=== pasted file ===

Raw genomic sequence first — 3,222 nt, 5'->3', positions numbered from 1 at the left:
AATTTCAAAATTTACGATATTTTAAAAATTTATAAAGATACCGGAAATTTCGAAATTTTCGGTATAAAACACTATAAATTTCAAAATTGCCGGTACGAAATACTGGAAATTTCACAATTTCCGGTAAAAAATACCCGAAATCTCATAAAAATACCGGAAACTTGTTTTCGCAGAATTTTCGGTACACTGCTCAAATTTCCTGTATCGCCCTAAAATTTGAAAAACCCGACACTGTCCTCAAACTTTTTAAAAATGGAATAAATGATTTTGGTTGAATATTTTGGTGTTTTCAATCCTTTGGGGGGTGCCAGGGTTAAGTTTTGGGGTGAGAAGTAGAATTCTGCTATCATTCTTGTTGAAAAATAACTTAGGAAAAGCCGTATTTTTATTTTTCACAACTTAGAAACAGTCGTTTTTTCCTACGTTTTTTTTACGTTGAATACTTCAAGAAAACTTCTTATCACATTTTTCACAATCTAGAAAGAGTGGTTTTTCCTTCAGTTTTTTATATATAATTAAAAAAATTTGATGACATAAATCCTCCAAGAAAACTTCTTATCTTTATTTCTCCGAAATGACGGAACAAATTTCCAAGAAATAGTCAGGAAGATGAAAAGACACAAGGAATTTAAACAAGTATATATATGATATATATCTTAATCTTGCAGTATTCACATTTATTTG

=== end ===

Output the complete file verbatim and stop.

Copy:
Raw genomic sequence first — 3,222 nt, 5'->3', positions numbered from 1 at the left:
AATTTCAAAATTTACGATATTTTAAAAATTTATAAAGATACCGGAAATTTCGAAATTTTCGGTATAAAACACTATAAATTTCAAAATTGCCGGTACGAAATACTGGAAATTTCACAATTTCCGGTAAAAAATACCCGAAATCTCATAAAAATACCGGAAACTTGTTTTCGCAGAATTTTCGGTACACTGCTCAAATTTCCTGTATCGCCCTAAAATTTGAAAAACCCGACACTGTCCTCAAACTTTTTAAAAATGGAATAAATGATTTTGGTTGAATATTTTGGTGTTTTCAATCCTTTGGGGGGTGCCAGGGTTAAGTTTTGGGGTGAGAAGTAGAATTCTGCTATCATTCTTGTTGAAAAATAACTTAGGAAAAGCCGTATTTTTATTTTTCACAACTTAGAAACAGTCGTTTTTTCCTACGTTTTTTTTACGTTGAATACTTCAAGAAAACTTCTTATCACATTTTTCACAATCTAGAAAGAGTGGTTTTTCCTTCAGTTTTTTATATATAATTAAAAAAATTTGATGACATAAATCCTCCAAGAAAACTTCTTATCTTTATTTCTCCGAAATGACGGAACAAATTTCCAAGAAATAGTCAGGAAGATGAAAAGACACAAGGAATTTAAACAAGTATATATATGATATATATCTTAATCTTGCAGTATTCACATTTATTTG